Using politics to teach critical thinking

As high school social studies teachers in a swing state, election season is some of the most fertile ground for learning, and this past cycle—with all its splashy and expensive political ads—proved no exception.

Our students are all in their mid teens, which means in the next presidential election, they will be eligible voters. With so much information (and misinformation) swirling around our students, it was imperative for us to teach them how to think critically about the political process in an unbiased, nonpartisan way, giving them the power to sift through the reams of information we’re inundated with on a daily basis and decide what to trust and what to be skeptical about—and how to go about making those determinations.

Tools to Teach with Politics

In our usual social studies classes, we use a literacy platform called ThinkCERCA to build lessons on current events and other interesting topics to spur critical thinking and argumentative writing through carefully-selected passages, media, and a series of guided writing prompts. For the election, ThinkCERCA created a central hub with timely and specially-created resources and writing prompts. There was a wealth of information to choose from, and students studied multiple aspects of the election in depth. For our final project, we knew we wanted to specifically hone in on having the students perform close reads of political advertisements.

This summative activity combined multiple topics our students learned about (election speak, political ideologies, political platforms, different political races, political information sources, and the U.S. election process in general) and asked students to assess their understanding of the political spectrum and where the different parties fell while investigating limitations of a common source for political information.

A Politics-Based Assignment

We wanted students to think about a series of essential questions: Where am I getting my information about candidates that run for office? How does this affect my knowledge base? And how do I determine what are conservative and liberal ideologies of candidates/major political parties?

For the assignment, which featured both group discussion and individual writing, students watched political ads released by both Hillary Clinton and Donald Trump. The class watched each ad multiple times, with equal exposure, and had a discussion on a handful of close reading topics: what the ad said, what the ad might have left unsaid, and how the ad was constructed in terms of tone and direction.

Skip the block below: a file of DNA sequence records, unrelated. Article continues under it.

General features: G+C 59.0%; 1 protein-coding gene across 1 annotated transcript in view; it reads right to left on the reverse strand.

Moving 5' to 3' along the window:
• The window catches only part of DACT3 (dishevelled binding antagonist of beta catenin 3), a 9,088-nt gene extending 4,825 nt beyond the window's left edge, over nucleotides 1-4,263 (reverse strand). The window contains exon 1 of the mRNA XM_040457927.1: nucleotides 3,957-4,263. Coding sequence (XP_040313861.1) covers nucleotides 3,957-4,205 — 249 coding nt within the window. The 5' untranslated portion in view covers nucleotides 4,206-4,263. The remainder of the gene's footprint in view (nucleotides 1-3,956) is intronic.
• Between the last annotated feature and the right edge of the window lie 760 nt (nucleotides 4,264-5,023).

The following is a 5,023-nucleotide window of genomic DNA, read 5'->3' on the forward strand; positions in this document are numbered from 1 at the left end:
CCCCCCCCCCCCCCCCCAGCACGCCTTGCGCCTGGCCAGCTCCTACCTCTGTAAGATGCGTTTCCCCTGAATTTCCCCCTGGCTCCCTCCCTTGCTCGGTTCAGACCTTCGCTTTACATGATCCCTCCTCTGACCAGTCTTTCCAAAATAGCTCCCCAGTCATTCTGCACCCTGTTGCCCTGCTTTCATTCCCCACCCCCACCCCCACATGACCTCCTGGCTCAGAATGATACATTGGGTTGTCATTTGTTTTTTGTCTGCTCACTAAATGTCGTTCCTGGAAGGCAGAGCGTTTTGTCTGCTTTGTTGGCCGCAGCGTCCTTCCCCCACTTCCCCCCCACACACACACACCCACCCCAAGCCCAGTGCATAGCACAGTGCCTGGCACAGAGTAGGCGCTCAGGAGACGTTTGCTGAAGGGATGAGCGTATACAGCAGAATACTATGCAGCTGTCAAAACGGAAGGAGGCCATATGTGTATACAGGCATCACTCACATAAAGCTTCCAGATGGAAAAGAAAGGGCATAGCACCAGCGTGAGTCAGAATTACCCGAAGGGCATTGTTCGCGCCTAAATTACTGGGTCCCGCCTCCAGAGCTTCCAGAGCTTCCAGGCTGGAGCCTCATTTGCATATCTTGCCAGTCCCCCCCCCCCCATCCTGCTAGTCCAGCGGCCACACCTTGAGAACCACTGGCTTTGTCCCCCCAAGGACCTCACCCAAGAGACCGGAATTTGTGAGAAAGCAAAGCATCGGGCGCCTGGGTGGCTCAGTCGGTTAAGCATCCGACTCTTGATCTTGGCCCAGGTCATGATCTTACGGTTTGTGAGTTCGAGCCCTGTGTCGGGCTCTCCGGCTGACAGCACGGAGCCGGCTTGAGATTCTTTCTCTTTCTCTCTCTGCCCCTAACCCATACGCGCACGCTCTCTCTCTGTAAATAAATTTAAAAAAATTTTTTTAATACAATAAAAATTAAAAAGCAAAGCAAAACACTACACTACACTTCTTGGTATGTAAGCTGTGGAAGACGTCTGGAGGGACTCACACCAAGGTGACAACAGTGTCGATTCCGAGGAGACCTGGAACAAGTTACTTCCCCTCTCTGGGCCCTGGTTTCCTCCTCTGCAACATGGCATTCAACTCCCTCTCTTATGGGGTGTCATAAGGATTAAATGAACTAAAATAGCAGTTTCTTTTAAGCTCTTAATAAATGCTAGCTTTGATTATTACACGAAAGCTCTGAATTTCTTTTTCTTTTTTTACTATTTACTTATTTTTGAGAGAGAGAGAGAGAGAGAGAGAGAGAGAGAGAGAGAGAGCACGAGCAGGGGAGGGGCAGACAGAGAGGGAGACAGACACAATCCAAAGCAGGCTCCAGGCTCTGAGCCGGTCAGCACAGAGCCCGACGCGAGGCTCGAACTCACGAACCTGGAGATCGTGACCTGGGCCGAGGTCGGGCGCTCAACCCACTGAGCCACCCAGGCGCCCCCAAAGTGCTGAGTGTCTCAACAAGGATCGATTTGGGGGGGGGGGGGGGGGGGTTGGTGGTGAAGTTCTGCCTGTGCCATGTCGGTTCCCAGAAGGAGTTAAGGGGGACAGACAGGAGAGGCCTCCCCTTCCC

Afterward, students used the ads and what they learned during class to provide evidence to support their claims and write an argumentative essay in the ThinkCERCA platform using the CERCA Framework as their guide. The CERCA Framework, a cornerstone of the tool, emphasizes Claims, Evidence, Reasoning, Counterarguments, and Audience-appropriate language to create strong and well-reasoned arguments.

Students used the ads and other resources we gathered during class to argue whether the ads were a correct representation of where the two major parties are historically situated on the political spectrum. Students then had individual writing conferences focused on the evidence used to support their claim, and revised their CERCA essays before turning it in for a final grade.

(Next page: Do’s and Don’ts when teaching with politics)


Report: States not making the grade on report cards

States are failing to effectively communicate essential information to families, educators, and communities about how their schools are doing, a new report finds.

The report, Show Me the Data: State Report Cards Must Answer Questions and Inform Action, released today by the Data Quality Campaign (DQC), finds that states are not meeting basic expectations for producing report cards that are easy to access and understand for all community members.

DQC’s analysis found clunky formats, obscure terms, and missing data prevent people from understanding the full picture of education in their state. Titles and descriptions were often packed with jargon, clouding what the data was actually showing. For example, across all states, report cards used more than five different terms to describe children from low-income families.  The Every Student Succeeds Act (ESSA), passed last year, builds upon the public, aggregate data reporting requirements in the No Child Left Behind Act it replaces and creates opportunities for state leaders to engage the public in designing the next generation of report cards.

“We can’t afford to remain in the dark about school performance,” said Aimee Rogstad Guidera, president and CEO of the Data Quality Campaign. “State leaders of all kinds have a moral imperative to provide useful information that actually meet communities’ needs. It is time to turn on the flashlight and empower those closest to students with data that can improve student outcomes.”

(Next page: Key findings from the state report cards report)